So Boris Johnson now commands a convincing majority of MPs in the UK’s House of Commons. This gives the new Prime Minister an enviable position from which to drive UK policy for the next few years. What is this likely to mean for sustainable investing in the UK and elsewhere?
A Conservative Government in the UK
The Conservative manifesto was widely considered to be the poorest on environmental issues of the main three parties[i] – a conclusion with which we agreed. However, in our view, the more important point was that all the manifestos gave a level of prominence to the environment and climate change that the UK electorate had not previously seen. The UK’s commitment to a net zero carbon (NZC) economy by 2050 still stands. The Prime Minister even chose to underline this position during his election victory speech. With next year’s UN climate change talks taking place in the UK, it is a reasonably safe bet that climate change will remain on the political agenda at least during 2020. We eagerly await the crucial policy details on how the new Government plans to tackle the climate emergency.
The relentless march down technology cost curves
Far more important on a global stage, is the relentless march down the cost curves of many of the critical technologies that underpin the shift to a NZC economy. Bloomberg New Energy Finance’s latest analysis of battery prices found that they had fallen 87% in real terms over the past ten years from over $1,100 per kilowatt-hour to $156/kWh today[ii]. They forecast a price of $100/kWh by 2023. At this price, battery electric vehicles will be cheaper than internal combustion engine vehicles for the average user.
Back in the UK, offshore wind energy has delivered similar levels of price declines. In 2015 a round of offshore wind auctions were won with bids of £109 per megawatt-hour[iii]. In September 2019 the auctions delivered prices of just £40/MWh[iv]. This is a price that makes offshore wind competitive on an unsubsidized basis with grid electricity and less than half the price of nuclear energy.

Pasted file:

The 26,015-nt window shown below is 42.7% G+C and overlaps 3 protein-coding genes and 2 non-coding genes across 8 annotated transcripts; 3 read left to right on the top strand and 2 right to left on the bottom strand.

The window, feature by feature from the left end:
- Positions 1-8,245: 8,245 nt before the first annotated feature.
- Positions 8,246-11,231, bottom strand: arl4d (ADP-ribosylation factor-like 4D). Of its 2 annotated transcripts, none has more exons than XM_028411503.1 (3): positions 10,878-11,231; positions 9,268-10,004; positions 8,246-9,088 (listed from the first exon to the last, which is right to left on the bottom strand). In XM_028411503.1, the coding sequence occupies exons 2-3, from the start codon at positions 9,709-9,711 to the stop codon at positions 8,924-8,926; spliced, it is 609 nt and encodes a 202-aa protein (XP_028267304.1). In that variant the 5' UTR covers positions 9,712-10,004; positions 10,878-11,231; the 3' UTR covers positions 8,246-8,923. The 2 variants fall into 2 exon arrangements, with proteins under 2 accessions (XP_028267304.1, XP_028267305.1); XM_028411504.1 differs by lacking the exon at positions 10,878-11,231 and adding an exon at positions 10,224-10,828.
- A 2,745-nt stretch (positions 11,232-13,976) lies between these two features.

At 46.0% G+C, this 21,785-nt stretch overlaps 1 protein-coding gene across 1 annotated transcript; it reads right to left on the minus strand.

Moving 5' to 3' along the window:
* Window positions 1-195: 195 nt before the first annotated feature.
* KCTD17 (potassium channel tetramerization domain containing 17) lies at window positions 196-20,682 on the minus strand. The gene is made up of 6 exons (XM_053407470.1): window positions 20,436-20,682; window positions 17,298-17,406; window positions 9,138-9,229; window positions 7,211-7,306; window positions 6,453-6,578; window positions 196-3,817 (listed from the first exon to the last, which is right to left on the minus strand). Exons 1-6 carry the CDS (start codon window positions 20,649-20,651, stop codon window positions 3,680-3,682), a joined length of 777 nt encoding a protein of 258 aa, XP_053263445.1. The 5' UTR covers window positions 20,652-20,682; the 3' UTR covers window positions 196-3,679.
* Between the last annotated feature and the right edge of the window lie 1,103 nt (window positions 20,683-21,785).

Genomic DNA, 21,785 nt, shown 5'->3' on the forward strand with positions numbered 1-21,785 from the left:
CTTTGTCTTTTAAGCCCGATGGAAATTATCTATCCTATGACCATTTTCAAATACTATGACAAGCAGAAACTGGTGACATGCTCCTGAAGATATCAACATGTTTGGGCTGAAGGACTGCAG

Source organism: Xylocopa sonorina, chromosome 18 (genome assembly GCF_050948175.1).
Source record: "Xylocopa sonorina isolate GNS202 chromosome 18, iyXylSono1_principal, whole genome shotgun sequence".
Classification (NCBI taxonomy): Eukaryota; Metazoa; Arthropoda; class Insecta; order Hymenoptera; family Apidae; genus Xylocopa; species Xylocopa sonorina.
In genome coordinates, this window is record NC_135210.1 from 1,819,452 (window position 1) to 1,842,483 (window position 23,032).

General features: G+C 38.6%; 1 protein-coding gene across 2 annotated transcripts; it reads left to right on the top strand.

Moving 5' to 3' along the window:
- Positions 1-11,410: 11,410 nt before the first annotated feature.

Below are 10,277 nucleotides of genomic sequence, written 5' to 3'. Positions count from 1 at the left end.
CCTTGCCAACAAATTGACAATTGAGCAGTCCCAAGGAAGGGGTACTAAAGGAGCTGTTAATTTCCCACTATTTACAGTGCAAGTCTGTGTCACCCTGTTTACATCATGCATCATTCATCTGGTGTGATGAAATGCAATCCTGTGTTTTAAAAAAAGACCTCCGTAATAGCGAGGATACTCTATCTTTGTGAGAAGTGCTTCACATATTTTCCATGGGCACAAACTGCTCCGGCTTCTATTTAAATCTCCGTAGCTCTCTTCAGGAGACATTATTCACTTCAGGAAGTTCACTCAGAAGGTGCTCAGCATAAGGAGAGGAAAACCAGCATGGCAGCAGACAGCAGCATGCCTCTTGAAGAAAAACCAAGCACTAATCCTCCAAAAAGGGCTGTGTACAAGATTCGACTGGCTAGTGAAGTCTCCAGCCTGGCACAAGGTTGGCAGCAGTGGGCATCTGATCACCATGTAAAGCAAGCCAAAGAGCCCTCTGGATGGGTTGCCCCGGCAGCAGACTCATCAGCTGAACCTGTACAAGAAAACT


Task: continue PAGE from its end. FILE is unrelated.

Meanwhile, the new Commission of the European Union has laid out in broad terms how it intends to meet its now formal objective of achieving a NZC target by 2050. Even in the US, in spite of the position of the President, progress is being made. A coalition of cities, states and businesses that represent 68% of US GDP and 51% of GHG emissions have made commitments that would collectively reduce US GHG emissions by 25% by 2030 compared to 2005 levels[v].
‘There’s Many a Slip Twixt Cup and Lip’
Ultimately, funds focused on sustainability are still dependent on a healthy global economy. Shifting towards a NZC economy requires businesses, governments and households to invest. This is more likely if people feel confident in the health of the economy. At the beginning of 2020, in our view, with a healthy global economy, we are better placed to see these investments than we were at the start of 2019. But as the saying goes, ‘there’s many a slip twixt cup and lip’. Zero carbon technologies will gain market share over time. But ‘over time’ isn’t good enough. The world as a whole needs to be at NZC by 2050 at the latest, with significant progress in the near term. A stable climate needs an urgent transition. For this to happen Governments, including Mr Johnson’s government, need to step up and deliver on their promises. Let’s hope he does.